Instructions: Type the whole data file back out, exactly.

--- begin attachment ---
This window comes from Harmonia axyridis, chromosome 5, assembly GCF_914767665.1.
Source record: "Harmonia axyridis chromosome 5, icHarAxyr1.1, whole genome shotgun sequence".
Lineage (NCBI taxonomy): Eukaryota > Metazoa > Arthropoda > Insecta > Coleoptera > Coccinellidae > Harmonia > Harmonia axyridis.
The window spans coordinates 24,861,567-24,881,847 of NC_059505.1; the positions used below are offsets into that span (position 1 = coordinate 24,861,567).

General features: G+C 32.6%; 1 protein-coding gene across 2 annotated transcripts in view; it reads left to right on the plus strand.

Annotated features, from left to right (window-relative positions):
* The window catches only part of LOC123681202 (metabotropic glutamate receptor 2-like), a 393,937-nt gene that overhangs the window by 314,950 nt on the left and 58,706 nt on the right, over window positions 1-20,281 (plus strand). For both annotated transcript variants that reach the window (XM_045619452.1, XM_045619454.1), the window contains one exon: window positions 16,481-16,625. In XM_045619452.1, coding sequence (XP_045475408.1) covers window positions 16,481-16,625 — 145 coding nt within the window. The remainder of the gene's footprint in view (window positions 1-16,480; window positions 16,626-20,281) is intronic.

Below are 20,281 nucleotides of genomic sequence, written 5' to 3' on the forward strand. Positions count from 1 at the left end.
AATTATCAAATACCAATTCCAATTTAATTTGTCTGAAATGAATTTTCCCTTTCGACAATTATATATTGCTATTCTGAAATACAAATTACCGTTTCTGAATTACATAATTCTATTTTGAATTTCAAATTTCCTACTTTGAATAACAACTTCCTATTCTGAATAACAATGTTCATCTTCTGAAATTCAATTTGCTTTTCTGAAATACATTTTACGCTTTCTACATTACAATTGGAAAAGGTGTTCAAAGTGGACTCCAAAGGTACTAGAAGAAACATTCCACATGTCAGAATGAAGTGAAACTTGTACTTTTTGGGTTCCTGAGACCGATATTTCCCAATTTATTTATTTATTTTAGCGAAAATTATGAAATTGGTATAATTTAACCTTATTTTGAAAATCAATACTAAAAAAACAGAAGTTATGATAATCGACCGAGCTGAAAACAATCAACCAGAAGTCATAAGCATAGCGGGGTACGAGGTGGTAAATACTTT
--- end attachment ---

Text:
This window comes from Harmonia axyridis, chromosome 5, assembly GCF_914767665.1.
Source record: "Harmonia axyridis chromosome 5, icHarAxyr1.1, whole genome shotgun sequence".
Lineage (NCBI taxonomy): Eukaryota > Metazoa > Arthropoda > Insecta > Coleoptera > Coccinellidae > Harmonia > Harmonia axyridis.
The window spans coordinates 24,861,567-24,881,847 of NC_059505.1; the positions used below are offsets into that span (position 1 = coordinate 24,861,567).

General features: G+C 32.6%; 1 protein-coding gene across 2 annotated transcripts in view; it reads left to right on the plus strand.

Annotated features, from left to right (window-relative positions):
* The window catches only part of LOC123681202 (metabotropic glutamate receptor 2-like), a 393,937-nt gene that overhangs the window by 314,950 nt on the left and 58,706 nt on the right, over window positions 1-20,281 (plus strand). For both annotated transcript variants that reach the window (XM_045619452.1, XM_045619454.1), the window contains one exon: window positions 16,481-16,625. In XM_045619452.1, coding sequence (XP_045475408.1) covers window positions 16,481-16,625 — 145 coding nt within the window. The remainder of the gene's footprint in view (window positions 1-16,480; window positions 16,626-20,281) is intronic.

Below are 20,281 nucleotides of genomic sequence, written 5' to 3' on the forward strand. Positions count from 1 at the left end.
AATTATCAAATACCAATTCCAATTTAATTTGTCTGAAATGAATTTTCCCTTTCGACAATTATATATTGCTATTCTGAAATACAAATTACCGTTTCTGAATTACATAATTCTATTTTGAATTTCAAATTTCCTACTTTGAATAACAACTTCCTATTCTGAATAACAATGTTCATCTTCTGAAATTCAATTTGCTTTTCTGAAATACATTTTACGCTTTCTACATTACAATTGGAAAAGGTGTTCAAAGTGGACTCCAAAGGTACTAGAAGAAACATTCCACATGTCAGAATGAAGTGAAACTTGTACTTTTTGGGTTCCTGAGACCGATATTTCCCAATTTATTTATTTATTTTAGCGAAAATTATGAAATTGGTATAATTTAACCTTATTTTGAAAATCAATACTAAAAAAACAGAAGTTATGATAATCGACCGAGCTGAAAACAATCAACCAGAAGTCATAAGCATAGCGGGGTACGAGGTGGTAAATACTTT